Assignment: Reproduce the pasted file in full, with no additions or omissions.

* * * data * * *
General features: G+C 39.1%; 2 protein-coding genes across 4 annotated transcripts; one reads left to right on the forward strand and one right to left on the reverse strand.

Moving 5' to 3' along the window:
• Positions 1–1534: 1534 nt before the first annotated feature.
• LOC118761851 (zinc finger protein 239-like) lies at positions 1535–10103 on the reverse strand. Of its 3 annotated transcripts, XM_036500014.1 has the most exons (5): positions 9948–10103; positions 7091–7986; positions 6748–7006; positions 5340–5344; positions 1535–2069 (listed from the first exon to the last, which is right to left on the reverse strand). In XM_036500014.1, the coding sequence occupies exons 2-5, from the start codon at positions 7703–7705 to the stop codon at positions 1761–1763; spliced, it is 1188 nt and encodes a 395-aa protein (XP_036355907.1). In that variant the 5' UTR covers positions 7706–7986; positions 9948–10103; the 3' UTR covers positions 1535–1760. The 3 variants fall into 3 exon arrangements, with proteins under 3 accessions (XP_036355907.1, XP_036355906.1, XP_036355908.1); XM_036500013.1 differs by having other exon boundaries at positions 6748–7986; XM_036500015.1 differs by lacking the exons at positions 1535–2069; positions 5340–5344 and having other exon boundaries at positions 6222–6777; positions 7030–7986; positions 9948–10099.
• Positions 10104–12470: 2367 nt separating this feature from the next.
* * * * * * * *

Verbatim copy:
General features: G+C 39.1%; 2 protein-coding genes across 4 annotated transcripts; one reads left to right on the forward strand and one right to left on the reverse strand.

Moving 5' to 3' along the window:
• Positions 1–1534: 1534 nt before the first annotated feature.
• LOC118761851 (zinc finger protein 239-like) lies at positions 1535–10103 on the reverse strand. Of its 3 annotated transcripts, XM_036500014.1 has the most exons (5): positions 9948–10103; positions 7091–7986; positions 6748–7006; positions 5340–5344; positions 1535–2069 (listed from the first exon to the last, which is right to left on the reverse strand). In XM_036500014.1, the coding sequence occupies exons 2-5, from the start codon at positions 7703–7705 to the stop codon at positions 1761–1763; spliced, it is 1188 nt and encodes a 395-aa protein (XP_036355907.1). In that variant the 5' UTR covers positions 7706–7986; positions 9948–10103; the 3' UTR covers positions 1535–1760. The 3 variants fall into 3 exon arrangements, with proteins under 3 accessions (XP_036355907.1, XP_036355906.1, XP_036355908.1); XM_036500013.1 differs by having other exon boundaries at positions 6748–7986; XM_036500015.1 differs by lacking the exons at positions 1535–2069; positions 5340–5344 and having other exon boundaries at positions 6222–6777; positions 7030–7986; positions 9948–10099.
• Positions 10104–12470: 2367 nt separating this feature from the next.